How Long Since You Wrote?

Thoughts in Passing

How long has it been since you last wrote fiction? When you stop and think about it, does the answer to that question surprise you? Do you even know how long it’s been?

More than once, I’ve found myself startled to realize how long it has been since I had a real writing session. It’s usually not an intentional choice. It’s life. Things happen. Recently, it was covid + a nasty chest cold, followed by my family getting stomach flu, and then Thanksgiving travel was upon us. This could definitely have been worse–we could have been sick during Thanksgiving. But it definitely dented my ability to sit down and write in a focused way.

I don’t think I would have noticed exactly how much it affected me if it wasn’t for NaNoWriMo.

Obviously, the question, “Do you know how long it’s been since you wrote?” is not for those of you who have been doing NaNoWriMo! If you did NaNoWriMo, congratulations. Congratulations if you wrote the full number of words to “win.” Congratulations if you don’t make it, but you still wrote more words than you thought you could in one month! Congratulations if you wrote any number of words, at all. You brought new sentences into the world, and that’s a pretty awesome thing.

I didn’t try to do NaNoWriMo this year, but I still benefited from the special NaNoWriMo event hosted by 4theWords (a website that gamifies writing, complete with quests and monsters to defeat by wordcount). Here’s how.

Tracking.  Writing. Streaks. 

As simple as that! How many days in a row had I written a certain number of words? The days stack up. Keeping the chain going can add motivation. More importantly, for me, it builds a daily habit of thinking about how many words I’ve written that day.

Building that habit doesn’t require a special month or a special app*. You can track it with a spreadsheet. You can track it with a paper calendar that you put stickers on. You can track it by gouging hash marks into the wall of your writing dungeon, if you have a writing dungeon and you don’t mind causing a little property damage.

If your answer was that you don’t know how long it has been since you last wrote regularly–and if that answer bothered you–you might benefit from making a habit of tracking your writing every day, even on those days when the number of words you wrote was zero.

* If you would like to use an app, there are many habit-tracking apps available. If you like making a game of writing, 4theWords is fun. If you want a tracker that also helps you meet a deadline (and is free), I recommend Pacemaker at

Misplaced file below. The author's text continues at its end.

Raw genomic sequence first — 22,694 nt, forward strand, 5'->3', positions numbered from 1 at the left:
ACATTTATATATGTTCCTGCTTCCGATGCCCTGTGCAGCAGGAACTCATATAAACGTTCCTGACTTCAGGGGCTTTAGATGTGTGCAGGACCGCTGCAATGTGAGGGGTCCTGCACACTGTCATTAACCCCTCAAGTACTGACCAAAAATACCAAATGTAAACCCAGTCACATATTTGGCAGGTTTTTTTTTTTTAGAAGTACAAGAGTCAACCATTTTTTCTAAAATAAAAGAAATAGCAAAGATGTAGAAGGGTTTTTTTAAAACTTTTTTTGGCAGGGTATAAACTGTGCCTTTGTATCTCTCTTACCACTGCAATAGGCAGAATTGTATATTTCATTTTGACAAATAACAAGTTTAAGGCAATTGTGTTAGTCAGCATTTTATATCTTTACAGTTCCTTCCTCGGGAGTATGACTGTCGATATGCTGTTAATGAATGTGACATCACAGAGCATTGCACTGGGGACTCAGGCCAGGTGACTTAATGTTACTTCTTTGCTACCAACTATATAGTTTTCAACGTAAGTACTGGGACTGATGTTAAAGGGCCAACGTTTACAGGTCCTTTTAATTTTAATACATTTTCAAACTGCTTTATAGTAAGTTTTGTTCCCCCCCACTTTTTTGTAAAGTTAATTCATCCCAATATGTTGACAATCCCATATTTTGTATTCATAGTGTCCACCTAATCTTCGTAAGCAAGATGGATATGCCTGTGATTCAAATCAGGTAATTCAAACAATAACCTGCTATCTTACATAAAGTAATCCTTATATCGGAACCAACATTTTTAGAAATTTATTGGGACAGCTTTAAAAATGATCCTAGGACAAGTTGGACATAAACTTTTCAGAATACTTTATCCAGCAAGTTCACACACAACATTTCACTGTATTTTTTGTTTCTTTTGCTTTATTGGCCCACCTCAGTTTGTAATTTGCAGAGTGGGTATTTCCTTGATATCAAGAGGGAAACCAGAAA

What I’ve been up to lately, writing-wise:

I’ve been working on the never-ending ending of my WiP! I swear, it keeps getting longer… Funny how that works.

Things Shiny or Useful

Archive of all shiny or useful links:

5 Rules for Writing Humorous Urban Fantasy:

Featured Market

The Mike Resnick Memorial Award for Short Fiction (annual) wants SF by new writers, is open for submissions 11/15 – 4/1.

Short Story (definition): A story up to 7,499 words, as defined by the Science Fiction and Fantasy Writers of America (SFWA).

New Author (definition): An author who has not had any fiction work published (including short stories, novelettes, novellas, and novels in paper, digital or audio form) that has been paid a per-word rate of 6 cents a word or more or received a payment for any single work of fiction totaling more than $50.

If the author has self-published the piece then their total earnings from any single piece of fiction may not exceed $50 from all published venues.

Eligibility: Entries should be a new science fiction short story written a new author who affirms their story was not in any way plagiarized off of any other work, nor written (in part or whole) with the assistance of AI apps or programs.Arc Manor Books

Basics: science fiction, limited author demographic: new authors, up to 7,499 words, no reprints, 1st – $250, 2nd – $100, 3rd – $50. Submissions due: 4/1/2.


Market List Updates

To see all the details about these new listings and what they’re looking for, go to For all the hundreds of listings, go to Aswiebe’s Market List and download the latest version of the spreadsheet, or view it online at Best read on a bigger screen!

Screenshot of November updates

Click to see details of the latest updates!

Keep writing, keep submitting, and good luck!

Abra Staffin-Wiebe, Keeper of Lists Feel free to share this blog post/newsletter with others by whatever means you like, as long as you include all of it. The next update of Aswiebe's Market List will be after 12/15/2023. If you don’t want to miss an update, subscribe to the Aswiebe’s Market List newsletter: